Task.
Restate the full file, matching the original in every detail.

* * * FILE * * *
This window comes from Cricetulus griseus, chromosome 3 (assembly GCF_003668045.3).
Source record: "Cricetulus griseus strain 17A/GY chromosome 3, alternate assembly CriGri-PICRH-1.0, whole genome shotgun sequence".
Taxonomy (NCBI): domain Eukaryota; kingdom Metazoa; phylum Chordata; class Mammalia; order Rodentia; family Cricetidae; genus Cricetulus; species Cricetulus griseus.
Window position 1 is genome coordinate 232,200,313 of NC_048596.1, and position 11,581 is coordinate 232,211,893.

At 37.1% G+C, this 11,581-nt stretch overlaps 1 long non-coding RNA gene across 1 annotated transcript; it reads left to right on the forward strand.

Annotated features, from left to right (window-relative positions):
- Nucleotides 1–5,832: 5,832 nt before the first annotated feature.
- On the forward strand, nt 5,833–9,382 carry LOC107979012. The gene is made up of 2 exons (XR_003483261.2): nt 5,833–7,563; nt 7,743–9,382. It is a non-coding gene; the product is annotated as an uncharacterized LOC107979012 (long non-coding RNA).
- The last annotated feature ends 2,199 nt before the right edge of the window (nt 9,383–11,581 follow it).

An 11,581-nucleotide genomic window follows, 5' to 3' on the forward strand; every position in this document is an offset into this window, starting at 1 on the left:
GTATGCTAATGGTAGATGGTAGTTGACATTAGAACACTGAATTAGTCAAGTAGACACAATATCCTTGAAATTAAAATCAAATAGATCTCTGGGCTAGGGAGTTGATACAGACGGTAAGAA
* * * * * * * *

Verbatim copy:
This window comes from Cricetulus griseus, chromosome 3 (assembly GCF_003668045.3).
Source record: "Cricetulus griseus strain 17A/GY chromosome 3, alternate assembly CriGri-PICRH-1.0, whole genome shotgun sequence".
Taxonomy (NCBI): domain Eukaryota; kingdom Metazoa; phylum Chordata; class Mammalia; order Rodentia; family Cricetidae; genus Cricetulus; species Cricetulus griseus.
Window position 1 is genome coordinate 232,200,313 of NC_048596.1, and position 11,581 is coordinate 232,211,893.

At 37.1% G+C, this 11,581-nt stretch overlaps 1 long non-coding RNA gene across 1 annotated transcript; it reads left to right on the forward strand.

Annotated features, from left to right (window-relative positions):
- Nucleotides 1–5,832: 5,832 nt before the first annotated feature.
- On the forward strand, nt 5,833–9,382 carry LOC107979012. The gene is made up of 2 exons (XR_003483261.2): nt 5,833–7,563; nt 7,743–9,382. It is a non-coding gene; the product is annotated as an uncharacterized LOC107979012 (long non-coding RNA).
- The last annotated feature ends 2,199 nt before the right edge of the window (nt 9,383–11,581 follow it).

An 11,581-nucleotide genomic window follows, 5' to 3' on the forward strand; every position in this document is an offset into this window, starting at 1 on the left:
GTATGCTAATGGTAGATGGTAGTTGACATTAGAACACTGAATTAGTCAAGTAGACACAATATCCTTGAAATTAAAATCAAATAGATCTCTGGGCTAGGGAGTTGATACAGACGGTAAGAA